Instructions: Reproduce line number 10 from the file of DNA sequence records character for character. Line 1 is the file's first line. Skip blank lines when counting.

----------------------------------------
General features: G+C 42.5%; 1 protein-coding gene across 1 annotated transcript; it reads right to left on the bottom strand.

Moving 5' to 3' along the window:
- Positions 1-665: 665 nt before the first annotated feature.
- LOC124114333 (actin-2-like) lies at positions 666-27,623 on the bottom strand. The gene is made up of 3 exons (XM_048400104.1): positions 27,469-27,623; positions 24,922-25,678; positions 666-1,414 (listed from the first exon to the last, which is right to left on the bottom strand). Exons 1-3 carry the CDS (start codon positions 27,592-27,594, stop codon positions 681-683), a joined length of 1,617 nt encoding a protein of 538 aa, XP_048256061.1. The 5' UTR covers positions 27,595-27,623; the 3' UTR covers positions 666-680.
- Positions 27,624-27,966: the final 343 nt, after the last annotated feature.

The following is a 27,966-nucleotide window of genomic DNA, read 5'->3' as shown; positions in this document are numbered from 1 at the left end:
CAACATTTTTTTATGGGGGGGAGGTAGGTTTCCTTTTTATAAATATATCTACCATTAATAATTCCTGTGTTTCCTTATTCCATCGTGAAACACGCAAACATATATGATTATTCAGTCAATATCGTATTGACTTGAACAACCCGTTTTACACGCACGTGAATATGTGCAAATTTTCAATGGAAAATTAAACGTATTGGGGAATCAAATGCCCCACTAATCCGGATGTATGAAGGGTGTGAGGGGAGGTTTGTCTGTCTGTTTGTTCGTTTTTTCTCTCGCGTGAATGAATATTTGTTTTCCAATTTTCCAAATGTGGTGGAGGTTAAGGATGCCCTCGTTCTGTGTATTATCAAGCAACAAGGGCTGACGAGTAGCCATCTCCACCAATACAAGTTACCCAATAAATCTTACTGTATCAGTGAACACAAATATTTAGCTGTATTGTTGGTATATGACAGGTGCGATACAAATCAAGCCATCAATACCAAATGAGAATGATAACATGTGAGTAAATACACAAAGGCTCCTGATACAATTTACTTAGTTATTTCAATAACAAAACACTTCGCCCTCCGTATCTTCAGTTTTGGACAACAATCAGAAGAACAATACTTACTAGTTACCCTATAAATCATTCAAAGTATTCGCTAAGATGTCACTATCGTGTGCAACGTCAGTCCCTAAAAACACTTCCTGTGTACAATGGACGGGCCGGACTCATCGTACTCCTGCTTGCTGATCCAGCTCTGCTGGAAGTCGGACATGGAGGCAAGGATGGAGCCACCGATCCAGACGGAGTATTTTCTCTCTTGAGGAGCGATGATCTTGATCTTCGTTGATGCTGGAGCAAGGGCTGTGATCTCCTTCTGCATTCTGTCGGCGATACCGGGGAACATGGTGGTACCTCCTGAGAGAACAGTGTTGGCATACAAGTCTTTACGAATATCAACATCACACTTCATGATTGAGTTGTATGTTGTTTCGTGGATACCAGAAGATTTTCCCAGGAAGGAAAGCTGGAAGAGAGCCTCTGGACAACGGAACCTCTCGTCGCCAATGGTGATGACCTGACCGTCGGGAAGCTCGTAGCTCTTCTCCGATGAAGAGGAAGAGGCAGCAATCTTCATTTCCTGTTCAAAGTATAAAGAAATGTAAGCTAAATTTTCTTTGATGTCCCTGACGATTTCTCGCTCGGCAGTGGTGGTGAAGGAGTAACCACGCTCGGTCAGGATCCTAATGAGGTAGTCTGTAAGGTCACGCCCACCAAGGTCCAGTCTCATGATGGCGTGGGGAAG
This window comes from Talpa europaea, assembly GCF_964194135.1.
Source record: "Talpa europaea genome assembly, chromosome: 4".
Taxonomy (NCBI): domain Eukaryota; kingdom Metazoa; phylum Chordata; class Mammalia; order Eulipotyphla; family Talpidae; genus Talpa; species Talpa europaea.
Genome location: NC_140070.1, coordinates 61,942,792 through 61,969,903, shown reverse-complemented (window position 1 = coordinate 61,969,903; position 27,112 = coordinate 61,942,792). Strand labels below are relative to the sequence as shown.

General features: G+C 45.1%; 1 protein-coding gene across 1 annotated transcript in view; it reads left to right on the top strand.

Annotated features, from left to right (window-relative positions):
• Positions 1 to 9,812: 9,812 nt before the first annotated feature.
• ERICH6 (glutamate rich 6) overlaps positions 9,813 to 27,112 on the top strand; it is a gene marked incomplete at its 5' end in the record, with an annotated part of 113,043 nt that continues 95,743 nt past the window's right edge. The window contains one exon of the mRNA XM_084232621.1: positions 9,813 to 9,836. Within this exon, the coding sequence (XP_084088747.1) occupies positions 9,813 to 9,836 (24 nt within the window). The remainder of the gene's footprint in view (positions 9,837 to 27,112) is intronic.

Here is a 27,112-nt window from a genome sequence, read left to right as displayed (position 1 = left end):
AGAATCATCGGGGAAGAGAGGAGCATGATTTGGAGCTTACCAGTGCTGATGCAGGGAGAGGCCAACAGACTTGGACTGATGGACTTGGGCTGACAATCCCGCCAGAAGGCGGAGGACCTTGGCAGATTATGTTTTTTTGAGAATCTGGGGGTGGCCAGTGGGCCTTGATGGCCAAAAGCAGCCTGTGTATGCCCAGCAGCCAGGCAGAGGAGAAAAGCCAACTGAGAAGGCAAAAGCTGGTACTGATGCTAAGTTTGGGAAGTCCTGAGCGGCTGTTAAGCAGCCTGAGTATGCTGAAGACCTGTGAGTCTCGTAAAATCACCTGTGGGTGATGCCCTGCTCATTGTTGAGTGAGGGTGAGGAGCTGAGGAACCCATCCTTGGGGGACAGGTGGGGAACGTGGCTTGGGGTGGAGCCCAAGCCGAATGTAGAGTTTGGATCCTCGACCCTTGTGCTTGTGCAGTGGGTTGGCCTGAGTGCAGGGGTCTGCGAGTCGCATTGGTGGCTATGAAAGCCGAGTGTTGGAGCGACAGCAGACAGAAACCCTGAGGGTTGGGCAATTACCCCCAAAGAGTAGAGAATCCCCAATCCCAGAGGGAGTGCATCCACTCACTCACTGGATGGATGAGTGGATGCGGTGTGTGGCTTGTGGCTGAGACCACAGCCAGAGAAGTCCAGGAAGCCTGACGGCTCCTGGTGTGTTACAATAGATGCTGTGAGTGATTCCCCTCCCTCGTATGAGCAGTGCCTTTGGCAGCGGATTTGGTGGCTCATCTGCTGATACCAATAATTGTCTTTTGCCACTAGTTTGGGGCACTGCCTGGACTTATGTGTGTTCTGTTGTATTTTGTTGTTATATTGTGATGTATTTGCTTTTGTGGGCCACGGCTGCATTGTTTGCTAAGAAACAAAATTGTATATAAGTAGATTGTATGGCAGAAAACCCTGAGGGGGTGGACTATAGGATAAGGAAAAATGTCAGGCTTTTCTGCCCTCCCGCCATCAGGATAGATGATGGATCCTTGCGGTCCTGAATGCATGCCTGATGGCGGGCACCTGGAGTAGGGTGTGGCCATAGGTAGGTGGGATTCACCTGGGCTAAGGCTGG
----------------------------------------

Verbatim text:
Taxonomy (NCBI): domain Eukaryota; kingdom Metazoa; phylum Chordata; class Mammalia; order Eulipotyphla; family Talpidae; genus Talpa; species Talpa europaea.